Novel Longitudinal Methods for Assessing Retention in Care: a Synthetic Review

Aaloke Mody, Khai Hoan Tram, David V. Glidden, Ingrid Eshun-Wilson, Kombatende Sikombe, Megha Mehrotra, Jake M. Pry, Elvin H. Geng

Research output: Contribution to journalReview articlepeer-review

Abstract

Purpose of Review: Retention in care is both dynamic and longitudinal in nature, but current approaches to retention often reduce these complex histories into cross-sectional metrics that obscure the nuanced experiences of patients receiving HIV care. In this review, we discuss contemporary approaches to assessing retention in care that captures its dynamic nature and the methodological and data considerations to do so. Recent Findings: Enhancing retention measurements either through patient tracing or “big data” approaches (including probabilistic matching) to link databases from different sources can be used to assess longitudinal retention from the perspective of the patient when they transition in and out of care and access care at different facilities. Novel longitudinal analytic approaches such as multi-state and group-based trajectory analyses are designed specifically for assessing metrics that can change over time such as retention in care. Multi-state analyses capture the transitions individuals make in between different retention states over time and provide a comprehensive depiction of longitudinal population-level outcomes. Group-based trajectory analyses can identify patient subgroups that follow distinctive retention trajectories over time and highlight the heterogeneity of retention patterns across the population. Summary: Emerging approaches to longitudinally measure retention in care provide nuanced assessments that reveal unique insights into different care gaps at different time points over an individuals’ treatment. These methods help meet the needs of the current scientific agenda for retention and reveal important opportunities for developing more tailored interventions that target the varied care challenges patients may face over the course of lifelong treatment.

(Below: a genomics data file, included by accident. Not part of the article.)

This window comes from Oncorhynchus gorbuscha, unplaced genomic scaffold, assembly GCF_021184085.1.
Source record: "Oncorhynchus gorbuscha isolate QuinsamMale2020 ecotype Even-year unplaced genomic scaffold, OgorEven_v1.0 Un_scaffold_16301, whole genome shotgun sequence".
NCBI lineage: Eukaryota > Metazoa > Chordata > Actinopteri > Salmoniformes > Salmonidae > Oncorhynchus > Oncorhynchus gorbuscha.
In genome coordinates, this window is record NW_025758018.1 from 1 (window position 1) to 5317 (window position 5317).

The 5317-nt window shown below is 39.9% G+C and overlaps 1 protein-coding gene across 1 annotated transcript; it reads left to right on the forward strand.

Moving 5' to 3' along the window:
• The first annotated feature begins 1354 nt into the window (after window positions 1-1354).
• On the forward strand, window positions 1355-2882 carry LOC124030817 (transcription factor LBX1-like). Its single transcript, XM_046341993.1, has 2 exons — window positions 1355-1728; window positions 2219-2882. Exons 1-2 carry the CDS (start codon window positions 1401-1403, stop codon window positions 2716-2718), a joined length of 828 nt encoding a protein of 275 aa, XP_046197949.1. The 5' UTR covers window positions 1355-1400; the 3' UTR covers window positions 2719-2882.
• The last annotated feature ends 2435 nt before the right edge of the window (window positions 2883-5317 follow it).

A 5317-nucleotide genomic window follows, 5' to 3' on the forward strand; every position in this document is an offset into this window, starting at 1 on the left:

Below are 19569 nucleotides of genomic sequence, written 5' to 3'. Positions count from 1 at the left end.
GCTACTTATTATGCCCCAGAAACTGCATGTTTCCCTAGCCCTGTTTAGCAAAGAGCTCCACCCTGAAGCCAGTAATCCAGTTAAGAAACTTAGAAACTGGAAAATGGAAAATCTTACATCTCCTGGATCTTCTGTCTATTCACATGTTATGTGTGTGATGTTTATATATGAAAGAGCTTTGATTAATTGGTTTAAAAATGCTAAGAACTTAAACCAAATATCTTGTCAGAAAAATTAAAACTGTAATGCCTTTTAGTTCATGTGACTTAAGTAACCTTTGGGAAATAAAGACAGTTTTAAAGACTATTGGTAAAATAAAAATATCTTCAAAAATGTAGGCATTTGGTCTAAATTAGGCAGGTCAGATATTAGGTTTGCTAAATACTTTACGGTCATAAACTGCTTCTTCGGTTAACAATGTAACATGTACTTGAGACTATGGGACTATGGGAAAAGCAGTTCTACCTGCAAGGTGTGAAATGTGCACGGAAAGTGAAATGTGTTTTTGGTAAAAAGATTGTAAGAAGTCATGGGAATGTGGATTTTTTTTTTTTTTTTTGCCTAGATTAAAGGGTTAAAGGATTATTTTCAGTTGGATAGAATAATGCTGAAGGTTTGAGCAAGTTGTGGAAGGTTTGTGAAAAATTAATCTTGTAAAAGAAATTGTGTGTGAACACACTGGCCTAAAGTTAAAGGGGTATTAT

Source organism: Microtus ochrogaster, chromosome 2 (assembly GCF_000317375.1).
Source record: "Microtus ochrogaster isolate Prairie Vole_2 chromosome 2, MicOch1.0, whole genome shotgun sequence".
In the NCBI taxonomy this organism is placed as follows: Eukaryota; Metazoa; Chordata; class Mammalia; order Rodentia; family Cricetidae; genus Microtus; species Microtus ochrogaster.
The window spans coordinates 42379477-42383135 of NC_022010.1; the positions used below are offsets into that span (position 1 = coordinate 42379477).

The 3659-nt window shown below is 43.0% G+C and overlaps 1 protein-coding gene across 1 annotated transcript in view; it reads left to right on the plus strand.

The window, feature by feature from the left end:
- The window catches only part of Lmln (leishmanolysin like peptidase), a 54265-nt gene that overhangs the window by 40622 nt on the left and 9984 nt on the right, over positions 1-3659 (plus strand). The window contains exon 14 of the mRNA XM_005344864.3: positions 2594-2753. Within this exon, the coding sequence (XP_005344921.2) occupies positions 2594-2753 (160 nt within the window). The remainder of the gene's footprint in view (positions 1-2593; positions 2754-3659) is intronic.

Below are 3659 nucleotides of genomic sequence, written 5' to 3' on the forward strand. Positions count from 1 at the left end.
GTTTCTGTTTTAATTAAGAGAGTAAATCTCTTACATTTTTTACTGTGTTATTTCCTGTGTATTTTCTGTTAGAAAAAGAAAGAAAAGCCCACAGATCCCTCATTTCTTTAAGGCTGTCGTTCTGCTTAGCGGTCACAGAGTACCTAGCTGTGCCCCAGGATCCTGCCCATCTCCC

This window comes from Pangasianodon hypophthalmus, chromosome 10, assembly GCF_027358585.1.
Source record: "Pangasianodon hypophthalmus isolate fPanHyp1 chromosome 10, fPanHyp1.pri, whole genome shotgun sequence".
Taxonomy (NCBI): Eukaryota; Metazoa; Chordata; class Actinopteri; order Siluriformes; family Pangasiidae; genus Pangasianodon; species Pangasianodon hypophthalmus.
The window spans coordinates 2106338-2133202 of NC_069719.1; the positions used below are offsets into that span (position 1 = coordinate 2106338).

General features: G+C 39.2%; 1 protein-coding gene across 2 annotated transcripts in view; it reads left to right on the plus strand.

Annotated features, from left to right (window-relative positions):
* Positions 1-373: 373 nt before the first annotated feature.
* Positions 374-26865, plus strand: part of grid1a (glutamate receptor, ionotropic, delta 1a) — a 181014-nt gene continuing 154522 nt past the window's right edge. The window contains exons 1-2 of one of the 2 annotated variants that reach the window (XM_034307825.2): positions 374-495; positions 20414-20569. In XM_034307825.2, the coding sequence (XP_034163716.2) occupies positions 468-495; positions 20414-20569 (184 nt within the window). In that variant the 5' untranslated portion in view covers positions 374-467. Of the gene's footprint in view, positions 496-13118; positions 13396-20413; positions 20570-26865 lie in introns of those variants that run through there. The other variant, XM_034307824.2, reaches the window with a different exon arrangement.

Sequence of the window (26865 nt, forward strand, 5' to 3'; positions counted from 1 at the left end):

Original languageEnglish
Pages (from-to)299-308
Number of pages10
JournalCurrent HIV/AIDS Reports
Volume18
Issue number4
DOIs
StatePublished - Aug 2021

Keywords

  • Group-based trajectory analysis
  • Loss to follow-up
  • Multi-state analysis
  • Reengagement
  • Retention in care
  • Transfer

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